• Zeke - Hellbender



    Zeke - Hellbender
    Released by: Relapse Records
    Released on: March 30th, 2018.
    Purchase From Amazon

    Seattle’s mighty balls to the wall rock and roll machine Zeke break a far too long fourteen year hiatus with Hellbender, their second album for Relapse Records (the first being 2004’s ‘Til The Livin’ End) and a very, very fine return to form for the four piece. Made up of ‘Blind’ Marky Felchtone on lead guitar/vocals, Kurt Kilfelt on bass, Dayne Porras on drums and Kyle Whitefoot on guitar, Zeke has been around since 1993 playing Motorhead inspired rock n roll with healthy doses of bands like The Dwarves and Turbonegro thrown in for good measure. Hellbender, which was produced by Jack Endino, might just be their most aggressive, face-ripping album yet. Fifteen shit-hot tracks of rock n roll fury in just over twenty-minutes? These guys aren’t fucking around.

    All The Way Back opens the album, white trash thrash at its most pure and uncut. The Dwarves influence is strong here but Felchtone’s vocals and pounding rhythm section set it apart enough so that it sounds like… ZEKE! From there, Two Lane Blacktop kicks you between the legs and grabs you by the throat for ninety-eight seconds of unbridled speed rock played fast and tight. It’s also catchy as all Hell and one of the more memorable tracks on the record (it’ll get stuck in your head pretty quickly). On The Road, the longest track on the album at a minute and fifty-three seconds, sees the band staying the course – if there isn’t a ton of variety here it doesn’t matter, this track kind of sounds like Danko Jones on Quaaludes, there’s a bit of a sludgier, garage rock sound to it, it’s not quite as fast, but it sure is a rowdy headbanger of a track.


    Moving right along, the eighty-eight second Working Man finds the band trying to set a new land speed record, just playing as fast and tight and rowdy as humanly possible. This is redneck, dirt track thrash as its best. The title track, Hellbender, clocks in at just forty-nine seconds but it’ll leave a pretty epic bruise on your ears as it’s just as fast and relentless as the last track. County Jail has a bit more of a cowpunk song, but only if cowpunk is played lighting quick and with a bad ass mini guitar solo in the middle stretch. Burn, which clocks in at eighty-two seconds, is a dirtier, nastier, grittier song than those that precede it but that can only be a good thing, even with the weird echo effects on the chorus (this might have been better without that but this is still good stuff). Goin’ Down, also eighty-two seconds, sees Felchtone’s vocals stretched to the limit, the twin guitar attack he coordinates with Whitfoot really front and center in the mix but man, listen to the precision in Porras’ drumming and the weight on Kilfelt’s bass. The rhythm section is easy to underestimate as this is such a guitar heavy band, but they sure do kick a lot of ass.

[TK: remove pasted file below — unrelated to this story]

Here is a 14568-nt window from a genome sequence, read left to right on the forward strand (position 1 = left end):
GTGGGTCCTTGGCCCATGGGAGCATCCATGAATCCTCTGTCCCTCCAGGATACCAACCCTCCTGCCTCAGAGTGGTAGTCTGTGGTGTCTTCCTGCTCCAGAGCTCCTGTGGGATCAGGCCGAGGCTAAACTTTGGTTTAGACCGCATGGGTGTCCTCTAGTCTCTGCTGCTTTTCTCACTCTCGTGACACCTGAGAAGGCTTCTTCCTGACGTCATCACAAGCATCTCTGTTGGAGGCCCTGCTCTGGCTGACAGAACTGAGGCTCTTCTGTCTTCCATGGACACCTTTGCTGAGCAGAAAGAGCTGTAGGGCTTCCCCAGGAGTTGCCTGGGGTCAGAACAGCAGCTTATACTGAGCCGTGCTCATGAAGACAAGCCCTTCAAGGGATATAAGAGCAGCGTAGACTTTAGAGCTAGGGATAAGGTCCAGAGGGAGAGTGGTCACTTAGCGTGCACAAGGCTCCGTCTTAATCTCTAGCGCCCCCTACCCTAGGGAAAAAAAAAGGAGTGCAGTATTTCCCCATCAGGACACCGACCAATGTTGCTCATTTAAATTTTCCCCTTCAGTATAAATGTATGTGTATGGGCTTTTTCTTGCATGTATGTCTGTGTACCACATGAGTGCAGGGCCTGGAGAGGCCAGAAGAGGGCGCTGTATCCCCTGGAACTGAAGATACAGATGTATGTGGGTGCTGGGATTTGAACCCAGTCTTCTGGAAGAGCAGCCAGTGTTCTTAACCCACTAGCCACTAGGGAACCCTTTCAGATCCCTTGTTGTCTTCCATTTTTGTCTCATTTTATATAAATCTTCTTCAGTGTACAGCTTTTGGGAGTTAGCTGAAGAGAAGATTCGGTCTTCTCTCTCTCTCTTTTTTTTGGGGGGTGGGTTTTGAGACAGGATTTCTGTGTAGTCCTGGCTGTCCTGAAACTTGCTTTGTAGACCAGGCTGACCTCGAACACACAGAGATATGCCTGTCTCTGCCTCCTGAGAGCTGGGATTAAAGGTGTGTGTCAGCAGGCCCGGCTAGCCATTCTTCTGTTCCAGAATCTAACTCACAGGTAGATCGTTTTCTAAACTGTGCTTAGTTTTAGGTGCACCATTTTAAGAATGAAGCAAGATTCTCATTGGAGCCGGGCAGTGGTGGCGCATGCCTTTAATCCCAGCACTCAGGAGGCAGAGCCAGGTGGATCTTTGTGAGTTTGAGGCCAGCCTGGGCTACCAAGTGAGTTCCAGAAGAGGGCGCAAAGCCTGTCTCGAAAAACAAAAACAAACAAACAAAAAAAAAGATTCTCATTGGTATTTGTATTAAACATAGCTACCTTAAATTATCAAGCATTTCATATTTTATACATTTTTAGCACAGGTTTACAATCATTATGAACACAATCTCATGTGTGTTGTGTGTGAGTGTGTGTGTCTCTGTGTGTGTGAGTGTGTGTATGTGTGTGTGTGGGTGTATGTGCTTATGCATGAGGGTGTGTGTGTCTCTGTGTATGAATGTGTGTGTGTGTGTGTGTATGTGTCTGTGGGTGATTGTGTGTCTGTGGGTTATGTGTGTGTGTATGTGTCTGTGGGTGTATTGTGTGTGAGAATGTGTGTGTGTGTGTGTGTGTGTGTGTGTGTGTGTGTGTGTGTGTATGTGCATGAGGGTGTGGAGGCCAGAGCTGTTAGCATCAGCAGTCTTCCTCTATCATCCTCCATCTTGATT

White Wolf is more of the same – just super high energy rock n roll played with an emphasis on speed and nastiness, while AR-15, a title likely to cause some controversy on this day and age, shoots as fast as its namesake for seventy-seven seconds straight. No weak shit here, just seriously fast, intense and powerful musical madness. Cougar Rock is on the long side by Zeke standards at a minute-and-forty-six seconds, but it’s all killer, no filler. Again, the vocals have this stressed out urgency to them that really hammer home how completely bat shit Zeke’s sound can be – and hey, there’s a David Allan Coe reference worked into this one too.


    As the album nears its close, Devil’s Night slaps you in the face for eighty-five seconds with some rifftastic guitar work and more inhumanly fast drum and bass work. This is more of a hardcore track than anything else on the album but again, it’s got that Zeke sound to it that makes it sound less like something like Agnostic Front and more like Motorhead if Motorhead had played hardcore. Ride On, at eighty-one seconds, is really more of the same, though it does feature the album’s longest guitar solo, while Redline mainlines a seventy-nine second sonic speedball into your ear-veins and features the rowdiest ending of any track on the record. Big Rig brings everything to a close, also clocking in at seventy-nine seconds. It’s just as fierce and fast and dirty sounding as anything else on the album, though the vocals stand out a bit more on this one and you’ve gotta love that completely guttural howl that Felchtone unleashes towards the end of the track.

    Zeke is back and it’s as if they never left us! This album is exhausting in all the right ways, fifteen tracks of ultra-fierce RAWK on par with their more established classics like Kicked In The Teeth and Dirty Sanchez. The production here is spot on, bringing to the front of the mix the band’s sordid sound but never burying the quality playing that is makes Zeke so fucking fun to listen to.




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